- a simple past tense and past participle of drink.
- to take water or other liquid into the mouth and swallow it; imbibe.
- to imbibe alcoholic drinks, especially habitually or to excess; tipple: He never drinks. They won't find jobs until they stop drinking.
- to show one's respect, affection, or hopes with regard to a person, thing, or event by ceremoniously taking a swallow of wine or some other drink (often followed by to): They drank to his victory.
- to be savored or enjoyed by drinking: a wine that will drink deliciously for many years.
- to take (a liquid) into the mouth and swallow.
- to take in (a liquid) in any manner; absorb.
- to take in through the senses, especially with eagerness and pleasure (often followed by in): He drank in the beauty of the scene.
- to swallow the contents of (a cup, glass, etc.).
- to propose or participate in a toast to (a person, thing, or event): to drink one's health.
- any liquid that is swallowed to quench thirst, for nourishment, etc.; beverage.
- liquor; alcohol.
- excessive indulgence in alcohol: Drink was his downfall.
- a swallow or draft of liquid; potion: She took a drink of water before she spoke.
- Informal. a large body of water, as a lake, ocean, river, etc. (usually preceded by the): His teammates threw him in the drink.
Origin of drink
SynonymsSee more synonyms on Thesaurus.com
The standard and most frequent form of the past participle of drink in both speech and writing is drunk : Who has drunk all the milk? However, perhaps because of the association of drunk with intoxication, drank is widely used as a past participle in speech by educated persons and must be considered an alternate standard form: The tourists had drank their fill of the scenery. See also drunk.
Examples from the Web for drank
“Bars love to tell those stories: ‘So and so drank here, and George Washington slept here,’” Sismondo says.The Bars That Made America Great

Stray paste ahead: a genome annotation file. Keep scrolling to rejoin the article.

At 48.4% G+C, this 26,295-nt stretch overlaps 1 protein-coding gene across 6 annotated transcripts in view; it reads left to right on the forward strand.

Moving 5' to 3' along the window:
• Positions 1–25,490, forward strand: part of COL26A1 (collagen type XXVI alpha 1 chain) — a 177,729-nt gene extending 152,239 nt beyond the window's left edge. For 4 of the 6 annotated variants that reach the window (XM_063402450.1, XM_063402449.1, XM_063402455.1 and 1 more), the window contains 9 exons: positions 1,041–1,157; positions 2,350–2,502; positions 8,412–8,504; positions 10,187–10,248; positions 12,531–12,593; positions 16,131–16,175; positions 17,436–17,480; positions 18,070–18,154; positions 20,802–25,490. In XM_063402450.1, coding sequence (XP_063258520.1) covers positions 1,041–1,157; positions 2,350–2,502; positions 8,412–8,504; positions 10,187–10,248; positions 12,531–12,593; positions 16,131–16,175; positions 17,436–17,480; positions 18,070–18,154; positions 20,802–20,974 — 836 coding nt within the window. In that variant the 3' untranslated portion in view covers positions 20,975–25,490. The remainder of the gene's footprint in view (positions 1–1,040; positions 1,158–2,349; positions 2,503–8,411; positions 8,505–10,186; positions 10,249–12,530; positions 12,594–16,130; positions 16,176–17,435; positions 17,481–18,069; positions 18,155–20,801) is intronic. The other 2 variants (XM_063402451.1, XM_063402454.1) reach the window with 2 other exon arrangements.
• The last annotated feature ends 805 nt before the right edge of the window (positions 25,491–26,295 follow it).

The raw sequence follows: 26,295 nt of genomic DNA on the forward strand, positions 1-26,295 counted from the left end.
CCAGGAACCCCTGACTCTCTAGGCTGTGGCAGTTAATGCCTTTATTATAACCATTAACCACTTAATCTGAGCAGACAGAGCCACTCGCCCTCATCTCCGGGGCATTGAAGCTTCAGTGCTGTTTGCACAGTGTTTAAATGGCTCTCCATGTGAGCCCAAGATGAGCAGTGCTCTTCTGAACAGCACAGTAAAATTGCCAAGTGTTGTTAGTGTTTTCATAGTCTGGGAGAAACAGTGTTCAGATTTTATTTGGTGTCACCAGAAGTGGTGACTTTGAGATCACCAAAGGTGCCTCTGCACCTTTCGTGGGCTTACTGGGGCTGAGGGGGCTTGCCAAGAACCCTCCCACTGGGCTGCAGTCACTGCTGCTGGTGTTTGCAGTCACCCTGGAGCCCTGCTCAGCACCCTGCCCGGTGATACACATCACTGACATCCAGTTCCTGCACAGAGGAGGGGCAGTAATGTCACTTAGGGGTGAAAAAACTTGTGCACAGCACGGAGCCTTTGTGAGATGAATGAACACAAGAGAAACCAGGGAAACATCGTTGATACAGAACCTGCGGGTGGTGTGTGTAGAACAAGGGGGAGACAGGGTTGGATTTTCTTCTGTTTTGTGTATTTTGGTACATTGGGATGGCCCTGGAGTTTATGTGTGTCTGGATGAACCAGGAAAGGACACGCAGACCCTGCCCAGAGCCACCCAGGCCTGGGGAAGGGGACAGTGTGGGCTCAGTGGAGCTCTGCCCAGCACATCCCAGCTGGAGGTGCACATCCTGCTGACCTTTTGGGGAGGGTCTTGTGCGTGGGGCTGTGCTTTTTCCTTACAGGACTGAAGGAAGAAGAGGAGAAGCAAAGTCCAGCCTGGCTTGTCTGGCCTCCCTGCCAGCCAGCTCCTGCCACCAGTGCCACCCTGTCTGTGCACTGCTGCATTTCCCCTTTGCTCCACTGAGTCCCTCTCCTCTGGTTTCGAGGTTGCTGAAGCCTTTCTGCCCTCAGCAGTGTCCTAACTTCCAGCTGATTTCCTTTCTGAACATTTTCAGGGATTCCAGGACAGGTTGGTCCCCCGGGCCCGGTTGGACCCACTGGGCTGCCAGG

December 28, 2014
Normally at high latitude you feel really unwell, but I drank it and felt rejuvenated.Bulletproof Coffee and the Case for Butter as a Health Food
December 27, 2014
Caligula drank “pearls of great price dissolved in vinegar.”An Ivy League Frat Boy’s Shallow Repentance
November 24, 2014
Then, she claims that after she drank the coffee, she felt woozy.How Bill Cosby Allegedly Silenced His Accusers Through A Tabloid Smear Campaign
November 21, 2014
As President, the Father of the Constitution James Madison drank a pint a day.The Booze That Saved America
November 8, 2014
He raised his flagon and drank to him, with a merry flash of his white teeth.The White Company
Arthur Conan Doyle
Katie brought his coffee to his room, and he drank it standing.
The night assistant sent coffee down to them, and they drank it.
No one drank except as the leader said they could, and at night they made prayers and songs.The Trail Book
Laughingly they drank this toast; and the skewers were filled a second time.Her Father's Daughter
- the past tense of drink
- to swallow (a liquid); imbibe
- (tr) to take in or soak up (liquid); absorbthis plant drinks a lot of water
- (tr usually foll by in) to pay close attention (to); be fascinated (by)he drank in the speaker's every word
- (tr) to bring (oneself into a certain condition) by consuming alcohol
- (tr often foll by away) to dispose of or ruin by excessive expenditure on alcoholhe drank away his fortune
- (intr) to consume alcohol, esp to excess
- (when intr, foll by to) to drink (a toast) in celebration, honour, or hope (of)
- drink someone under the table to be able to drink more intoxicating beverage than someone
- drink the health of to salute or celebrate with a toast
- drink with the flies Australian informal to drink alone
- liquid suitable for drinking; any beverage
- alcohol or its habitual or excessive consumption
- a portion of liquid for drinking; draught
- the drink informal the sea
Word Origin and History for drank
Old English drincan "to drink," also "to swallow up, engulf" (class III strong verb; past tense dranc, past participle druncen), from Proto-Germanic *drengkan (cf. Old Saxon drinkan, Old Frisian drinka, Dutch drinken, Old High German trinkan, German trinken, Old Norse drekka, Gothic drigkan "to drink"), of uncertain origin, perhaps from a root meaning "to draw." Not found outside Germanic.
Most Indo-European words for this trace to PIE *po(i)- (cf. Greek pino, Latin biber, Irish ibim, Old Church Slavonic piti, Russian pit'; see imbibe).
The noun meaning "beverage, alcoholic beverage" was in late Old English.
The noun, AS. drinc, would normally have given southern drinch (cf. drench), but has been influenced by the verb. [Weekley]
To drink like a fish is first recorded 1747.